"We must achieve the character and acquire the skills to live much poorer than we do. We must waste less. We must do more for ourselves and for each other. It is either that or continue merely to think and talk about changes that we are inviting catastrophe to make. The great obstacle is simply this: the conviction that we cannot change because we are dependant on what is wrong. But that is the addict's excuse, and we know that it will not do."
—Wendell Berry

Monday, 28 December 2015

On new calves. part 2

So a couple of weeks in to the whole forced milking and things have settled down a bit. Bonnies teats are now of a (barely) milk-able size by hand and we have taken over the milking duties twice a day. This milk is then fed to the two new calves- the Brown Swiss "Jessie the second" and the Fresian "Lilly". For this we use a calf feeder which is essentially a pair of joined buckets with rubber teats. It has been christened the "Robo-Cow" by the youngest cloud farmer. We are doing this as it is important we continue training Bonnie to be milked. The calves love it and engage in considerable pushing and shoving as they drink. To prevent one calf pushing the other off the teat we have someone position themselves between the two. We call this doing "bum duty". This job usually falls to the youngest cloud farmer as the adults have their hands full.

It is quite a wrestling match most days.
Now things take a turn for the weird. Anna, who had forcibly adopted Bonnies calf Arthur, handed him back to his mother who has accepted him and is allowing him to drink without too many kicks to the head. He also goes back to Anna for a drink as well.
So we lost a calf and have gained three. Arthur is a Brown Swiss-Dexter and will be a superb meat steer in a few years time. The two heifers will be sold as weaners and should fetch a good price. I am spraying each calf with pyrethrum daily to prevent a repeat of the original tragedy and it appears we are having a bad year for ticks- there are an awful lot about this year.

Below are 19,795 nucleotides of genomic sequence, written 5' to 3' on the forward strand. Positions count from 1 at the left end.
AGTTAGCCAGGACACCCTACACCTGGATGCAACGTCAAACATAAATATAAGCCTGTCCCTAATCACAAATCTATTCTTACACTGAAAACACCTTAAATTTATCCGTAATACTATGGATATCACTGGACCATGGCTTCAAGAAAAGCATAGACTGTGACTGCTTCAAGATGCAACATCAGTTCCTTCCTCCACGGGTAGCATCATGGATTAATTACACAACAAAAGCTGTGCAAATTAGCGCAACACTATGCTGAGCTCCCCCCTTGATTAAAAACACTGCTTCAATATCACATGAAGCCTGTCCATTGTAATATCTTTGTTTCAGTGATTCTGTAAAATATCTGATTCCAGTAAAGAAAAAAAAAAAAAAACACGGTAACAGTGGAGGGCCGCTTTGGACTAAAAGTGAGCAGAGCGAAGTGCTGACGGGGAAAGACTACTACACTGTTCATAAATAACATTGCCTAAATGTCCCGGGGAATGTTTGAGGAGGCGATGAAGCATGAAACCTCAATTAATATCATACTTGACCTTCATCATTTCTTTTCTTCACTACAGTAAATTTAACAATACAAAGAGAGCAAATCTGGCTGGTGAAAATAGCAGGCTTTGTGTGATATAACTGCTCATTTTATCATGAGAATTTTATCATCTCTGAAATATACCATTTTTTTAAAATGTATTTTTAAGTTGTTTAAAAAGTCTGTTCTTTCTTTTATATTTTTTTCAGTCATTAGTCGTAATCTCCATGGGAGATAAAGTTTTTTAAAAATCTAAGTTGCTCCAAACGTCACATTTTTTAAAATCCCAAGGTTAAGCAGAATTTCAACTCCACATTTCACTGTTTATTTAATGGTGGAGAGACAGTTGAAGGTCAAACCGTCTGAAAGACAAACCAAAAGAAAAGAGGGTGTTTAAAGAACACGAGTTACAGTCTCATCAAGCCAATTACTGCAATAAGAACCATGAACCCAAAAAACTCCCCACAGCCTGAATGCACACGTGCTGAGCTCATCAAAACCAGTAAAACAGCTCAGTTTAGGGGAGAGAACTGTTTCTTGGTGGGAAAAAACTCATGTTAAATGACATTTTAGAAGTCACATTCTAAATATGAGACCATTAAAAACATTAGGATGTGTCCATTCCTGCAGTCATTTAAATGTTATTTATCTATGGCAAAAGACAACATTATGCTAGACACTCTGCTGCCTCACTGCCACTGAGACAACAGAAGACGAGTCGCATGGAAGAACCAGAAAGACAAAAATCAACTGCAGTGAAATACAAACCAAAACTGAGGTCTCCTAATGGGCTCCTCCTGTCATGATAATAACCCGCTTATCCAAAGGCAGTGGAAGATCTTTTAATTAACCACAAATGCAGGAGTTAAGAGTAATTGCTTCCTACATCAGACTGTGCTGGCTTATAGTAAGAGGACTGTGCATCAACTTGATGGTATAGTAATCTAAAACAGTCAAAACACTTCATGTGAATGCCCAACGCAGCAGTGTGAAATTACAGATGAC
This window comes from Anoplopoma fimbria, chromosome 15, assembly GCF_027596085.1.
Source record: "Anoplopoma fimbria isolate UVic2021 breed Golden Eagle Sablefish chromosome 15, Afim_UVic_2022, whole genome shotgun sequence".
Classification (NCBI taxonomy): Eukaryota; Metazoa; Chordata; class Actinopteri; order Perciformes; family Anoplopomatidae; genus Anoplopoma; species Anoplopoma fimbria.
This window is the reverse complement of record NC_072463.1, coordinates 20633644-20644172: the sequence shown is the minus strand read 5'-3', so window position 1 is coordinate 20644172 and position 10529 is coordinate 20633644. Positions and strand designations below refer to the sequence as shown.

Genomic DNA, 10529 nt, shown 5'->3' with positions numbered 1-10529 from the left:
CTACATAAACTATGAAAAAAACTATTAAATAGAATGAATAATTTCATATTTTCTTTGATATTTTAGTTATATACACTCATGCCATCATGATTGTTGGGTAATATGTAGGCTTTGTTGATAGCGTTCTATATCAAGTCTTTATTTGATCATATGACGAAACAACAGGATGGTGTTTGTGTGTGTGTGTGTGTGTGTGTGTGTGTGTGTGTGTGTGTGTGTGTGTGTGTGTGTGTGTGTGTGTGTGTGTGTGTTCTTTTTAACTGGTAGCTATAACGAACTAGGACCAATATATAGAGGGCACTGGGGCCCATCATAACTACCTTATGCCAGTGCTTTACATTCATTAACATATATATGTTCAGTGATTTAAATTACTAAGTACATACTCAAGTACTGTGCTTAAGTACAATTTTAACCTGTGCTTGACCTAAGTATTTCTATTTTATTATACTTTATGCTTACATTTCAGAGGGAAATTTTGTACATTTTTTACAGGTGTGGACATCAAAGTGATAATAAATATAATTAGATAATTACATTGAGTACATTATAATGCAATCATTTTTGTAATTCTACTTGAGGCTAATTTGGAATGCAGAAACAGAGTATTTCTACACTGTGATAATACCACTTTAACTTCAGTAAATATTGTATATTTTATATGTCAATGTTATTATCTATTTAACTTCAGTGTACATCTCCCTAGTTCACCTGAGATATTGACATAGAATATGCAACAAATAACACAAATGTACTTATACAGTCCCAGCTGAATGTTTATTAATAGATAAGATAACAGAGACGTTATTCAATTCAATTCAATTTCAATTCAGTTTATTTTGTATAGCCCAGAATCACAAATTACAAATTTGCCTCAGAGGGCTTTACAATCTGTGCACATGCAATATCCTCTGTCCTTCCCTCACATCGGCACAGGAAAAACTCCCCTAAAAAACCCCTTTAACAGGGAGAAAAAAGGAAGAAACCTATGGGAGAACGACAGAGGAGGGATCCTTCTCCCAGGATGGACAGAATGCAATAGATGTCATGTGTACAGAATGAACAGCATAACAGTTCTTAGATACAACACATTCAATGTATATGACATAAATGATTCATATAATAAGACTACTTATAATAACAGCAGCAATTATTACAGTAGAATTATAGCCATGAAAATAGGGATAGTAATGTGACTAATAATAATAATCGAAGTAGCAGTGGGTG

So that was our Christmas this year. Pretty standard on the Cloud farm. Cheers.

On new calves. Part 1

As you will see from the last post, it is not always sunshine and roses on any farm. Anna was considerably upset at the loss. For several days she wandered the fields calling and looking for her calf. I have been told by a fool in the past that animals do not experience emotions as humans do. I just wish that idiot was here to see this mother in her grief!
In any case nearly two weeks later, and ten days overdue, Bonnie gave birth to a fine strapping bobby calf. He was for reasons best known only to the youngest cloud farmer promptly name "Arthur".
Here is where the trouble started for I had unwittingly left the cows together to provide some small comfort to Anna. Unfortunately Bonnie was a new mother and was reluctant to begin immediately feeding as often happens. The usual remedy for this is time, just leave mother and calf alone and they will get on with it. However having a bereaved mother present and a calf calling for a feed is a bad mix and Anna promptly claimed Arthur as her own! To make matters worse Bonnie appeared reasonably unworried by this. This left us with several problems for Bonnie has a very big udder and as is usual with new cows, small teats. So small in fact that we physically could not milk them with more than a single finger and thumb and this quickly becomes an impossible task, especially when you have a new cow who has no desire to be involved in the whole process. This is usually solved naturally by having an enthusiastic calf suckling and the teats will quickly lengthen. Only then would you attempt to begin hand milking.